Definitive Map and Statement is the legal record of the status and location of public rights of way (footpaths, bridleways and byways open to all traffic).

Derogation is an authorised departure from the system of protection.

Design Statements are an explanation of what design principles have been adopted in the preparation of a scheme, including written and illustrative material, an accurate survey of levels on and adjacent to the site, and showing proposals in their wider as well as their immediate context.

District Heating Schemes involve the installation of a community heating main and central boiler house, The use of community heating networks utilising CHP or low carbon fuels may be investigated for large scale developments.

District Shopping Centres are defined as shopping centres normally anchored by at least one supermarket or a superstore with an emphasis on the sale of food and other day-to-day convenience goods. Some larger centres may also support a wide range of comparison goods outlets and other essential services.

Environmental Capital means areas, species or resources within the environment that are considered valuable assets of the County, the loss and/or depletion of which would be considered detrimental to its standing.

Environmental Impact Assessment is a process that evaluates the likely environmental consequences of a development and considers how the severity of the impacts could be minimised. Applicants for certain types of development, often larger schemes, are required to submit an Environmental Statement to accompany a planning application, in order to set out the findings of the EIA process so that a decision on whether to grant permission may be better informed.

Essential Services involve the supply of water, gas, electricity, telecommunications, provision of sewerage infrastructure and other utility services necessary for modern life.

Exceptional Circumstances with respect to Public Rights of Way are defined as schemes where community benefit is demonstrated to be the primary purpose of the development and without a diversion it would be impossible for the scheme to go ahead.

Factory Outlets are retail outlets selling seconds and end-of-line goods at discounted prices outside the ‘high street’ or locations divorced from sources of production.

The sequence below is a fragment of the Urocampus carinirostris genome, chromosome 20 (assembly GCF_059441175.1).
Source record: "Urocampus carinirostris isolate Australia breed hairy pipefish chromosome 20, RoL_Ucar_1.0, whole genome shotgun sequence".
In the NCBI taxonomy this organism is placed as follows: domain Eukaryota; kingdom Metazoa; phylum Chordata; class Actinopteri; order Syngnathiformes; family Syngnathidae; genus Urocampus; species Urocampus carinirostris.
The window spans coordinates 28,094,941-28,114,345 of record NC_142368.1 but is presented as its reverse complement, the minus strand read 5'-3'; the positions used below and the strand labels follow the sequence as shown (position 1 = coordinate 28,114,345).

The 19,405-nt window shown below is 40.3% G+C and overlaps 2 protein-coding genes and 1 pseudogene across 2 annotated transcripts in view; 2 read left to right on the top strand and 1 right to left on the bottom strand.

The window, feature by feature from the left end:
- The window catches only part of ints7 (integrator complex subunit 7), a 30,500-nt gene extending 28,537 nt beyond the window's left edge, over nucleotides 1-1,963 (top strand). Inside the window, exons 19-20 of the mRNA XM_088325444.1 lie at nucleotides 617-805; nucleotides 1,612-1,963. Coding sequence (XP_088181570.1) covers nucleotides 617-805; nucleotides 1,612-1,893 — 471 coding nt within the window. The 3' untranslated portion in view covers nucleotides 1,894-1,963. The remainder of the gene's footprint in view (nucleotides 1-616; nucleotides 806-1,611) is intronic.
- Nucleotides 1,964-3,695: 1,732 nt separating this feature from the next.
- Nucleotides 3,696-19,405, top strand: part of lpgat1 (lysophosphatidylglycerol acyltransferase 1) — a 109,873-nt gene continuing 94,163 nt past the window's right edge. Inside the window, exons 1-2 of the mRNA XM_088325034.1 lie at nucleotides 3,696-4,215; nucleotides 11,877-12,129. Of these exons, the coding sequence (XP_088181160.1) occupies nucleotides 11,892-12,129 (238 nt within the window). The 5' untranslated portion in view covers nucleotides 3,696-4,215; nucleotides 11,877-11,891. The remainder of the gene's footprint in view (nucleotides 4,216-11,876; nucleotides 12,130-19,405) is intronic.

Farm Diversification is defined as farm based new rural enterprise, subsidiary to the running of the agricultural business.

Fossil Fuels are fuel sources that have finite stocks such as coal, oil and gas and are depleted by their use. Burning these leads to net increases in CO2 emissions as they release carbon locked away for millions of years.

Green Corridors are part of the greenspace system. The corridors are formed by a chain of valuable natural and semi-natural greenspace sites, which link wildlife reservoirs into the urban area.

Green or Sustainable Tourism is an approach to tourism which aims to meet the needs and interests of visitors, the local community and the tourism industry without compromising the environment (wherever possible enhancing it) for now and in the future.

Greenspace System is defined as areas of natural or semi-natural greenspace within or adjacent to the urban area that either singly or collectively: -

Ground Source Heat Pumps are electrically powered systems that tap the stored energy from the ground below the frost line. Heat pumps are a device which moves heat from one place to another. These systems use the earth's relatively constant temperature to provide heating, cooling, and hot water for homes and commercial buildings.

Ground Waters are any water contained in underground strata, including soils.

Gypsies are persons of a nomadic habit of life, whatever their race or origin. Hard Sea Defences are man made rigid structures, usually constructed from concrete and steel e.g. sea walls and breakwaters. They tend to have a high impact on the environment and have been known to lead to the acceleration of erosion at other coastal locations.

Heritage Coast is a non-statutory designation intended to protect areas of undeveloped coast from development, and through management balance the needs of conservation, recreation, tourism and commercial activity. This designation does not affect the status of the area in planning terms. The Heritage Coast relates to the coastline which runs between the mid point of Caswell Bay around the peninsula to Salthouse Point in Crofty.

Historic Environment encompasses archaeology and ancient monuments, listed buildings, conservation areas and historic parks, gardens and landscapes (as referred to in Section 6.1. of PPW, 2001).

Home Zone is a residential street or group of residential streets designed to suit the needs of pedestrians and cyclists rather than motorists. The aim is to balance the needs of the road users with those using the street and to make these areas safer, healthier and more enjoyable.